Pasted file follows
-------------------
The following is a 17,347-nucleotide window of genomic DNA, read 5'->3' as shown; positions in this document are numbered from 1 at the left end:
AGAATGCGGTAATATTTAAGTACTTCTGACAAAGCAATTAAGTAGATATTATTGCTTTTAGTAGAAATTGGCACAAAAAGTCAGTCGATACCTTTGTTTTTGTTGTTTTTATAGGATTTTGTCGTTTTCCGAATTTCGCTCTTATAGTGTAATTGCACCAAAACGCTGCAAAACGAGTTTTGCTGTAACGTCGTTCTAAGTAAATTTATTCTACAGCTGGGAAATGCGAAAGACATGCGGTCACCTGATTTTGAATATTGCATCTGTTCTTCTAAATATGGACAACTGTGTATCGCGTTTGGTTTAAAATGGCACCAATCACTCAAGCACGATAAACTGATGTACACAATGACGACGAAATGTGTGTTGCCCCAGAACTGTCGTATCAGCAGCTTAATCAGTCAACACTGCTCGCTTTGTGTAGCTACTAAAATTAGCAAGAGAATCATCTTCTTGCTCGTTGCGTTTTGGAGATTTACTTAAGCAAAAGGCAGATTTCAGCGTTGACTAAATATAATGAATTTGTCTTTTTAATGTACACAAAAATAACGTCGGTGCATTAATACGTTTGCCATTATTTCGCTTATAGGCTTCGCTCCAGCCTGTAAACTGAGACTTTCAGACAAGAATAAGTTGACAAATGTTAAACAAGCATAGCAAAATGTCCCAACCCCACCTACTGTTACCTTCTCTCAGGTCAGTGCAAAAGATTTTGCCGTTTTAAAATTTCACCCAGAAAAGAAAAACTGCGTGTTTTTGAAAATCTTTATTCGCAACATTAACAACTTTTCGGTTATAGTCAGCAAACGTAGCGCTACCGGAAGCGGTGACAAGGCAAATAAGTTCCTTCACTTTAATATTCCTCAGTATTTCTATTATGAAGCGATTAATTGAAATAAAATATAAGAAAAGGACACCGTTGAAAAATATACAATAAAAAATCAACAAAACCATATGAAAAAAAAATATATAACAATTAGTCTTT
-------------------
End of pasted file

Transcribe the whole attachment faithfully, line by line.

The following is a 17,347-nucleotide window of genomic DNA, read 5'->3' as shown; positions in this document are numbered from 1 at the left end:
AGAATGCGGTAATATTTAAGTACTTCTGACAAAGCAATTAAGTAGATATTATTGCTTTTAGTAGAAATTGGCACAAAAAGTCAGTCGATACCTTTGTTTTTGTTGTTTTTATAGGATTTTGTCGTTTTCCGAATTTCGCTCTTATAGTGTAATTGCACCAAAACGCTGCAAAACGAGTTTTGCTGTAACGTCGTTCTAAGTAAATTTATTCTACAGCTGGGAAATGCGAAAGACATGCGGTCACCTGATTTTGAATATTGCATCTGTTCTTCTAAATATGGACAACTGTGTATCGCGTTTGGTTTAAAATGGCACCAATCACTCAAGCACGATAAACTGATGTACACAATGACGACGAAATGTGTGTTGCCCCAGAACTGTCGTATCAGCAGCTTAATCAGTCAACACTGCTCGCTTTGTGTAGCTACTAAAATTAGCAAGAGAATCATCTTCTTGCTCGTTGCGTTTTGGAGATTTACTTAAGCAAAAGGCAGATTTCAGCGTTGACTAAATATAATGAATTTGTCTTTTTAATGTACACAAAAATAACGTCGGTGCATTAATACGTTTGCCATTATTTCGCTTATAGGCTTCGCTCCAGCCTGTAAACTGAGACTTTCAGACAAGAATAAGTTGACAAATGTTAAACAAGCATAGCAAAATGTCCCAACCCCACCTACTGTTACCTTCTCTCAGGTCAGTGCAAAAGATTTTGCCGTTTTAAAATTTCACCCAGAAAAGAAAAACTGCGTGTTTTTGAAAATCTTTATTCGCAACATTAACAACTTTTCGGTTATAGTCAGCAAACGTAGCGCTACCGGAAGCGGTGACAAGGCAAATAAGTTCCTTCACTTTAATATTCCTCAGTATTTCTATTATGAAGCGATTAATTGAAATAAAATATAAGAAAAGGACACCGTTGAAAAATATACAATAAAAAATCAACAAAACCATATGAAAAAAAAATATATAACAATTAGTCTTT